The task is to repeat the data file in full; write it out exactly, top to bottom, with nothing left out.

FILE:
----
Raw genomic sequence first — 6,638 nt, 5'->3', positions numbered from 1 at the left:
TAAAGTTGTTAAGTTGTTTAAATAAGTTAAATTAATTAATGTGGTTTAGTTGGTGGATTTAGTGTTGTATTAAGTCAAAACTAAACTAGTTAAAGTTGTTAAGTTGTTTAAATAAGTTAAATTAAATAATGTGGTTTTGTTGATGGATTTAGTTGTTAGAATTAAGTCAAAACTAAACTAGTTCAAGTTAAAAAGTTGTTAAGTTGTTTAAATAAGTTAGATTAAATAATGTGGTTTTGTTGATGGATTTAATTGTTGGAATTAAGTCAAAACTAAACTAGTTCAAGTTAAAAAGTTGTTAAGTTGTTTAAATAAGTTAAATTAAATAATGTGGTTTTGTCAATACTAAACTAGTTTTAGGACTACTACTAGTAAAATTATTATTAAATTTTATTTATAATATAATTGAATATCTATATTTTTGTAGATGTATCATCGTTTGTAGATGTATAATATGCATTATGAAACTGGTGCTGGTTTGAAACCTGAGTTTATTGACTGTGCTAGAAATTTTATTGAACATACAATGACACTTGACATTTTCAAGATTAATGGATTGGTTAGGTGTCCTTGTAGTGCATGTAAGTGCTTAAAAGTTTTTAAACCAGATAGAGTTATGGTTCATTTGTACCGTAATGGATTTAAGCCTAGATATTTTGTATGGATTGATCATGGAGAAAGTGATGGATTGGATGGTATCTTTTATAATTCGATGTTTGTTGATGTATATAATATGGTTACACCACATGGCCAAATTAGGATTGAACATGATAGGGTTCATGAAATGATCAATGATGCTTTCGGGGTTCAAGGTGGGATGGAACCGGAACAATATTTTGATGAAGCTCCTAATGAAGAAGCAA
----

Raw genomic sequence first — 6,638 nt, 5'->3', positions numbered from 1 at the left:
TAAAGTTGTTAAGTTGTTTAAATAAGTTAAATTAATTAATGTGGTTTAGTTGGTGGATTTAGTGTTGTATTAAGTCAAAACTAAACTAGTTAAAGTTGTTAAGTTGTTTAAATAAGTTAAATTAAATAATGTGGTTTTGTTGATGGATTTAGTTGTTAGAATTAAGTCAAAACTAAACTAGTTCAAGTTAAAAAGTTGTTAAGTTGTTTAAATAAGTTAGATTAAATAATGTGGTTTTGTTGATGGATTTAATTGTTGGAATTAAGTCAAAACTAAACTAGTTCAAGTTAAAAAGTTGTTAAGTTGTTTAAATAAGTTAAATTAAATAATGTGGTTTTGTCAATACTAAACTAGTTTTAGGACTACTACTAGTAAAATTATTATTAAATTTTATTTATAATATAATTGAATATCTATATTTTTGTAGATGTATCATCGTTTGTAGATGTATAATATGCATTATGAAACTGGTGCTGGTTTGAAACCTGAGTTTATTGACTGTGCTAGAAATTTTATTGAACATACAATGACACTTGACATTTTCAAGATTAATGGATTGGTTAGGTGTCCTTGTAGTGCATGTAAGTGCTTAAAAGTTTTTAAACCAGATAGAGTTATGGTTCATTTGTACCGTAATGGATTTAAGCCTAGATATTTTGTATGGATTGATCATGGAGAAAGTGATGGATTGGATGGTATCTTTTATAATTCGATGTTTGTTGATGTATATAATATGGTTACACCACATGGCCAAATTAGGATTGAACATGATAGGGTTCATGAAATGATCAATGATGCTTTCGGGGTTCAAGGTGGGATGGAACCGGAACAATATTTTGATGAAGCTCCTAATGAAGAAGCAA